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Co-operation and the Preston Model: Beyond ‘Urban Regeneration’

SMU LogosThis presentation will briefly trace the origins and development of what has come to be known as the ‘Preston Model’, how and why it emerged and what might make it distinct from other ‘urban regeneration’ schemes. Although the Model includes the development of actual co-operative businesses, it is a pan socio-economic approach to community, business and society that is based on participation and desire for contribution and change above a narrow pursuit of creating wealth for its own sake. It is as much about co-operation as co-operatives. The presentation will discuss the various strands of the model and the political, social and ideological roots that uphold it, as well as the networked contributions from a range of stakeholders across the city, especially so-called ‘anchor institutions’. We will also be examining the interlocking roles of the local council and the university and future plans, including a co-operative community bank and a Co-operative University. The Preston Model is not a utopia and neither is it a finished ‘model’. Rather, it is work in progress, and the presentation seeks to consider the difficulties as well as the successes. Above all, it is a Model of intangibles such as affect, hope, enthusiasm, participation, pride and determination. Along with those qualities also come failure, disappointment, sorrow and frustration. The Preston Model shows what can be done in a move towards a new socio-economic paradigm that moves towards a post-growth society, the joy and the fear.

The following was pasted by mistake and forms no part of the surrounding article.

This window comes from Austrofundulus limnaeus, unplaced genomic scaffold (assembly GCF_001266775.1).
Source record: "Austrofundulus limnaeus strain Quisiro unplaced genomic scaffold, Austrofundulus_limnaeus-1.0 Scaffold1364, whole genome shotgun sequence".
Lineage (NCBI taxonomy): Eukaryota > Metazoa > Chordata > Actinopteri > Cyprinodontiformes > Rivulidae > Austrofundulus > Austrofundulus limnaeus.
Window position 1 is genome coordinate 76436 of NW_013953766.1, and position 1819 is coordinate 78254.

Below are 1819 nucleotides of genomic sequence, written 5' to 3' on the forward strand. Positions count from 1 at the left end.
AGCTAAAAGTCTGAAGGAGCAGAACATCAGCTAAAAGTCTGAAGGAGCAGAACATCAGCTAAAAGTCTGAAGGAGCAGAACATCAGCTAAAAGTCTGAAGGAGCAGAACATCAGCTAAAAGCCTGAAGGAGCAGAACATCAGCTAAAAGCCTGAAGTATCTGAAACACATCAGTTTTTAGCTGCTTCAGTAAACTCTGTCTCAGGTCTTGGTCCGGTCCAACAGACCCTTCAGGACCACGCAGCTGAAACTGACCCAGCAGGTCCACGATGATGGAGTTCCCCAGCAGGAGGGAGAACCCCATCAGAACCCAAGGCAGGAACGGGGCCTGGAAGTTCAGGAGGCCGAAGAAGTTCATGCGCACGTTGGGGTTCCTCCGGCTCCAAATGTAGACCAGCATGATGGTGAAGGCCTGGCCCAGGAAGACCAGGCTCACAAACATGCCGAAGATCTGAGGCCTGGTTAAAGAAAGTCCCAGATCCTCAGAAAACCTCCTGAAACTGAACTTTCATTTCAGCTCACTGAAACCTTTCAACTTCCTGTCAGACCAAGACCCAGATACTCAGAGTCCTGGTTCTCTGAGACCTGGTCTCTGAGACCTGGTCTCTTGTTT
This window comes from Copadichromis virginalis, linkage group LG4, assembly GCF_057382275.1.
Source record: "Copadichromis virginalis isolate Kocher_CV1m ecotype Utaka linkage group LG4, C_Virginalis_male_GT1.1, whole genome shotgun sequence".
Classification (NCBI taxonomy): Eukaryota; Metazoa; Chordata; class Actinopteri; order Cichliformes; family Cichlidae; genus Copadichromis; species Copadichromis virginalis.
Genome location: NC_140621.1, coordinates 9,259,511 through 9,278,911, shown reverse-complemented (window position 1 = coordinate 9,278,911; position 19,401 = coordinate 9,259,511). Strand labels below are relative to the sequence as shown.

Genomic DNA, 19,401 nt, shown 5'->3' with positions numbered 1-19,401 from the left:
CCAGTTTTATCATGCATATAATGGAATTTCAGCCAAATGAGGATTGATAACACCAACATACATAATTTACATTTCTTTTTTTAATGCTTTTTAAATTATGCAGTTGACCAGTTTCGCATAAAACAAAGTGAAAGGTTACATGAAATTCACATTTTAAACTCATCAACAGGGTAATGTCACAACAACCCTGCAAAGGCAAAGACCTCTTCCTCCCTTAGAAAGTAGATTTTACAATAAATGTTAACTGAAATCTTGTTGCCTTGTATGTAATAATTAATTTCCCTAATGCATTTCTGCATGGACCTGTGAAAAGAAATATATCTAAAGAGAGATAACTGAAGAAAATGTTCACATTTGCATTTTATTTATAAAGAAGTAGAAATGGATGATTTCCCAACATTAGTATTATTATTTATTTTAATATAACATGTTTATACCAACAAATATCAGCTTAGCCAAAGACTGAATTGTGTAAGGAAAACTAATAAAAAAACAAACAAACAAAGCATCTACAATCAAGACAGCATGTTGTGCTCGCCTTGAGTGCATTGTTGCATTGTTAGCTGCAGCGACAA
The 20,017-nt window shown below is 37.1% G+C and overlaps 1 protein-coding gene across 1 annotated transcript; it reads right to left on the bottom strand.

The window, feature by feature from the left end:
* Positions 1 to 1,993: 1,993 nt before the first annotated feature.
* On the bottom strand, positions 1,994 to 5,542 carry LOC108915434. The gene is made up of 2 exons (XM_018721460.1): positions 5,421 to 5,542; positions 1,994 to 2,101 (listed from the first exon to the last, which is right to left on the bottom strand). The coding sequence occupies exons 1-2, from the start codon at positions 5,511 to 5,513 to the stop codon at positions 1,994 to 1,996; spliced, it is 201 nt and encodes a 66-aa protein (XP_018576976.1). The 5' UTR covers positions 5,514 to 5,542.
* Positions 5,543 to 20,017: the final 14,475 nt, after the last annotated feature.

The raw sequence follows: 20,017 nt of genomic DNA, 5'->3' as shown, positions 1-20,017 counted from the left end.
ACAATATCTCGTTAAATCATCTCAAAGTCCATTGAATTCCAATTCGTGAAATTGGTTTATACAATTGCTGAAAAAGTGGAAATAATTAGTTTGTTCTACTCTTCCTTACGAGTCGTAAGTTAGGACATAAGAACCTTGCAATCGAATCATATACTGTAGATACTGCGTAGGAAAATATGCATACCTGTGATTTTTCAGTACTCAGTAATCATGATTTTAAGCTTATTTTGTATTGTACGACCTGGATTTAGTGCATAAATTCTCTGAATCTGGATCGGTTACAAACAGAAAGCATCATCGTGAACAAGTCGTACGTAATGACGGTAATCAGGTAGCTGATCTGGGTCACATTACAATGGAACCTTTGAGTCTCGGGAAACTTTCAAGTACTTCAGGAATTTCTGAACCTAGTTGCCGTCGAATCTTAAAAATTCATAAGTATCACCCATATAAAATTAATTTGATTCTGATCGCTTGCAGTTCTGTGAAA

Dr Julian Manley is Social Innovation Manager at the Centre for SME Development, University of Central Lancashire in Preston. He was founding member and Chair of the Preston Co-operative Development Network from 2017-2020. He is a member of the Labour Party’s Community Wealth Building Unit, and a member of the Interim Academic Board of the Co-operative University. 

Register for this webinar today! 

Break Free from Our Systems Prison – A Human Centred Way of Thinking About and Managing Co-operatives